In this article:
- Signs & symptoms
- Risk factors
- Lifestyle changes & home remedies
Ringworm infections or tinea is a common disease that occurs in tropical countries with hot and humid climate, or poor sanitation conditions. The most common symptom of the disease is round, discolored, and very itchy spots. If the disease is not properly treated, it could lead to superinfection, which would be more difficult to treat. It also greatly affects a person’s aesthetics and self-esteem.
What is ringworm (tinea)?
Ringworm is a condition caused by various fungi. Different infectious fungi target varying body parts. Each fungal infection is named after the affected area, such as tinea corporis (ringworm of the body), tinea capitis (ringworm of the scalp), tinea pedis (ringworm of the foot), tinea cruris (ringworm of the groin), and tinea unguium (ringworm of the nails).
Who can contract ringworm (tinea)?
People who are at risk of ringworm infections are:
- Those who are regulars at hot and humid places such as public pools and communal changing rooms.
- Those who often share personal belongings such as towels, clothes or sporting equipment.
- Those who come in contact with fungal-infected pet animals.
Symptoms and signs
What are the signs and symptoms of ringworm (tinea)?
The most common symptom of ringworm infections is itching. Sometimes it can cause skin peeling.
On the body, ringworm first occurs in the form of round or oval red patches and slightly embossed rings that appear on the skin and cause itching. The affected skin surface may have blisters or scabs with sharp edges.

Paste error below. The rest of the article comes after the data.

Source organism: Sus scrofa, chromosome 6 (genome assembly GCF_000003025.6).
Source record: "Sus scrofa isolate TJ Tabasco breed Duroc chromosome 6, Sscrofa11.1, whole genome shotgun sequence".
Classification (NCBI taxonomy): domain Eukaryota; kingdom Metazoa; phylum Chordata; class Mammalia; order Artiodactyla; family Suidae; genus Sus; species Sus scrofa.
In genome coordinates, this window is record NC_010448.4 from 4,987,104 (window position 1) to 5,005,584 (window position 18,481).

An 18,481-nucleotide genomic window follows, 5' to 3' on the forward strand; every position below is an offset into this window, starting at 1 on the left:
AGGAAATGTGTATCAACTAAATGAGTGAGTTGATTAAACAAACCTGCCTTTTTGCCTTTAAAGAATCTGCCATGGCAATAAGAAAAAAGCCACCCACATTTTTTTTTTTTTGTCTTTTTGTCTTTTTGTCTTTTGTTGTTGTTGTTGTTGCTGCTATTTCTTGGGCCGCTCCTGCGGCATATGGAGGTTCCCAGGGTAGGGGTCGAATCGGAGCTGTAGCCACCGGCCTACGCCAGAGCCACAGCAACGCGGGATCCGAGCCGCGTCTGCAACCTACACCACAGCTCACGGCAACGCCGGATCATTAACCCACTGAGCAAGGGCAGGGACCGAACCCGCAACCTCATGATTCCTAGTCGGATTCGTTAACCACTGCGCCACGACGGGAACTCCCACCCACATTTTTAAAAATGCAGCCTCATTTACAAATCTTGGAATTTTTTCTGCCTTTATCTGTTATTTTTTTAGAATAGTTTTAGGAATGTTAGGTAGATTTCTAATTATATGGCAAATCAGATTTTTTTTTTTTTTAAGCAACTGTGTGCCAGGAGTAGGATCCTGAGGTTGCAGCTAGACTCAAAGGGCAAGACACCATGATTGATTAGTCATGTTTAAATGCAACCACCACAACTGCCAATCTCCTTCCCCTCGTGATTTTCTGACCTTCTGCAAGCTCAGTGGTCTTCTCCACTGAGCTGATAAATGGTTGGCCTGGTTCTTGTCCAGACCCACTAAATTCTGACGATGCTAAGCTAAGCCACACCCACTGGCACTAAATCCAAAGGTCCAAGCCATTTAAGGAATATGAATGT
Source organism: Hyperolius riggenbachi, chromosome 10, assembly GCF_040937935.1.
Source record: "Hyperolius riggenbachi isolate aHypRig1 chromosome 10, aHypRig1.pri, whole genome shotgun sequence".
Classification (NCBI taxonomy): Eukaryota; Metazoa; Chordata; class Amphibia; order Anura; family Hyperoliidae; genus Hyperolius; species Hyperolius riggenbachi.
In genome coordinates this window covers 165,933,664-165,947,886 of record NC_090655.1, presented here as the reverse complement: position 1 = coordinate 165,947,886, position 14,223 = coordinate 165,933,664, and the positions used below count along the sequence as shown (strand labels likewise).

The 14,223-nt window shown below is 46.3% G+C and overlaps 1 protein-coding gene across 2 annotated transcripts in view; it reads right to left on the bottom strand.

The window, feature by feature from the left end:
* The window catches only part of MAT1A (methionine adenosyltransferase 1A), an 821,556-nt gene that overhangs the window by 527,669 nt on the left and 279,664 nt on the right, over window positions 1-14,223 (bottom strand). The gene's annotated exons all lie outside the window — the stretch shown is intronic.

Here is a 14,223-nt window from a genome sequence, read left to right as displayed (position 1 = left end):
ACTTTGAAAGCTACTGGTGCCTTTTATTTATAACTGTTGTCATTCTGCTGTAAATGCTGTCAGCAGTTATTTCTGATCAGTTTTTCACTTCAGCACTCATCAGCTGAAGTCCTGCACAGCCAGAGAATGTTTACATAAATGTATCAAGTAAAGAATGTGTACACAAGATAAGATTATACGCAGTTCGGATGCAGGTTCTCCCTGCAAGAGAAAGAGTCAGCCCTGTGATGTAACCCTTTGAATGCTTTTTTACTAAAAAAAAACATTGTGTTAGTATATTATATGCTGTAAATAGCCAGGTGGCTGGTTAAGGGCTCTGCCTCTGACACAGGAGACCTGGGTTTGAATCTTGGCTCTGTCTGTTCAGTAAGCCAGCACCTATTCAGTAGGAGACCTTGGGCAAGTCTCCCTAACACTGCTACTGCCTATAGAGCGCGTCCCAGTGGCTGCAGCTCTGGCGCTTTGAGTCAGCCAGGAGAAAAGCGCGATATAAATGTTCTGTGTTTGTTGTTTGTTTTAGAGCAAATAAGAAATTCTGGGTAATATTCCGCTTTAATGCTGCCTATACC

Ringworm can be contagious. Scratching can cause swelling, fluid discharge, and facilitate infection.
Ringworm infections usually develops on the legs or torso. There are many types of ringworms, and they include:
- Tinea cruris usually appears on the inner thigh and often causes severe pain and itching, accompanied by a red rash, ring-shaped patches that can spread to body folds. It usually causes discolouration of swollen patches on the skin.
- Tinea pedis usually occurs between the toes and on the instep, which causes itching, rashes, flaking, chaps, dead skin, burning, slight blisters, moldy or unpleasant smell. Itching is most severe in the gaps between the toes.
- Tinea capitis has initial symptoms of a rash and swelling in the scalp, followed by hair loss since the infected hair become weaker and fall out easily. Pustules may appear in the shape of a honeycomb. The affected area that is blistered may contain pus. Some people may experience swelling or necrosis of the skin, accompanied by fluid discharge. Severe tinea can cause fever and lymphadenitis.
- Tinea versicolor often occurs without symptoms, but some may experience itchyness and begin to sweat a lot. The affected area may appear in a variety of colors and can be accompanied by small, pinkish-white or dark brown spots with scales and clear edges. The disease usually occurs in the upper arms, chest, back, neck, and sometimes on the face. The spots do not normally tan.
There may be other symptoms that could show when you have ringworm. Please consult a doctor if you experience any abnormalities.
When do you need to see a doctor?
Visit a doctor if you have itchy, red patches with scales and blisters, which do not improve after 2 weeks of treatment.
In case of a ringworm infection, you should also seek medical help. Signs of superinfection include:
- Increased soreness, swelling, redness, skin necrosis or burning
- Red spots that spread from the infected area
- Purulent drainage